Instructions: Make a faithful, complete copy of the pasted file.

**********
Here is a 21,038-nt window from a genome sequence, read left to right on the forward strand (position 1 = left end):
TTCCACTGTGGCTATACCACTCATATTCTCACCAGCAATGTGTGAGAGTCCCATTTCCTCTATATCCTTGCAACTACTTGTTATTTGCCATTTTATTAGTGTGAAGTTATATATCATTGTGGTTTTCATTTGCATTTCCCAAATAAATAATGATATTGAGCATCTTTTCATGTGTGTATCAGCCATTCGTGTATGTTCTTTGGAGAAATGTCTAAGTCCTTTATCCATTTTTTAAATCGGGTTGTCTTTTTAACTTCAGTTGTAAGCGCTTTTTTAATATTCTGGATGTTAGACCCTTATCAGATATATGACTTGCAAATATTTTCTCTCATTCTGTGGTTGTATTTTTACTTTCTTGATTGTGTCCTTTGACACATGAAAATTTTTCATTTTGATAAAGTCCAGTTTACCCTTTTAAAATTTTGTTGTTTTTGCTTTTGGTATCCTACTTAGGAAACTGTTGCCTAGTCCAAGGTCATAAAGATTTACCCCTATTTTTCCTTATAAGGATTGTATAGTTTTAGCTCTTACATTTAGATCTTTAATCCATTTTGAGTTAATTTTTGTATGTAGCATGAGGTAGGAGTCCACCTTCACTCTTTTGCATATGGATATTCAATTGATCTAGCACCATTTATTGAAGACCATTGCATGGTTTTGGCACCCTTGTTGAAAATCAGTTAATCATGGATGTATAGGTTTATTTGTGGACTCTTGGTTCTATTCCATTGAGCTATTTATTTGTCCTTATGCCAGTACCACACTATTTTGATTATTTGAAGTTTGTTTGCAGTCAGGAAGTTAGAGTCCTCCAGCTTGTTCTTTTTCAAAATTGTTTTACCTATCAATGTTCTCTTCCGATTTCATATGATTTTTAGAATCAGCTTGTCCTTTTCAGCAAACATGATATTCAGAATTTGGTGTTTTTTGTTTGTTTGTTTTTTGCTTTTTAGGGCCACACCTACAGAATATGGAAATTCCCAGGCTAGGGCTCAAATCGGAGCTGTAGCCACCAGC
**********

Here is a 21,038-nt window from a genome sequence, read left to right on the forward strand (position 1 = left end):
TTCCACTGTGGCTATACCACTCATATTCTCACCAGCAATGTGTGAGAGTCCCATTTCCTCTATATCCTTGCAACTACTTGTTATTTGCCATTTTATTAGTGTGAAGTTATATATCATTGTGGTTTTCATTTGCATTTCCCAAATAAATAATGATATTGAGCATCTTTTCATGTGTGTATCAGCCATTCGTGTATGTTCTTTGGAGAAATGTCTAAGTCCTTTATCCATTTTTTAAATCGGGTTGTCTTTTTAACTTCAGTTGTAAGCGCTTTTTTAATATTCTGGATGTTAGACCCTTATCAGATATATGACTTGCAAATATTTTCTCTCATTCTGTGGTTGTATTTTTACTTTCTTGATTGTGTCCTTTGACACATGAAAATTTTTCATTTTGATAAAGTCCAGTTTACCCTTTTAAAATTTTGTTGTTTTTGCTTTTGGTATCCTACTTAGGAAACTGTTGCCTAGTCCAAGGTCATAAAGATTTACCCCTATTTTTCCTTATAAGGATTGTATAGTTTTAGCTCTTACATTTAGATCTTTAATCCATTTTGAGTTAATTTTTGTATGTAGCATGAGGTAGGAGTCCACCTTCACTCTTTTGCATATGGATATTCAATTGATCTAGCACCATTTATTGAAGACCATTGCATGGTTTTGGCACCCTTGTTGAAAATCAGTTAATCATGGATGTATAGGTTTATTTGTGGACTCTTGGTTCTATTCCATTGAGCTATTTATTTGTCCTTATGCCAGTACCACACTATTTTGATTATTTGAAGTTTGTTTGCAGTCAGGAAGTTAGAGTCCTCCAGCTTGTTCTTTTTCAAAATTGTTTTACCTATCAATGTTCTCTTCCGATTTCATATGATTTTTAGAATCAGCTTGTCCTTTTCAGCAAACATGATATTCAGAATTTGGTGTTTTTTGTTTGTTTGTTTTTTGCTTTTTAGGGCCACACCTACAGAATATGGAAATTCCCAGGCTAGGGCTCAAATCGGAGCTGTAGCCACCAGC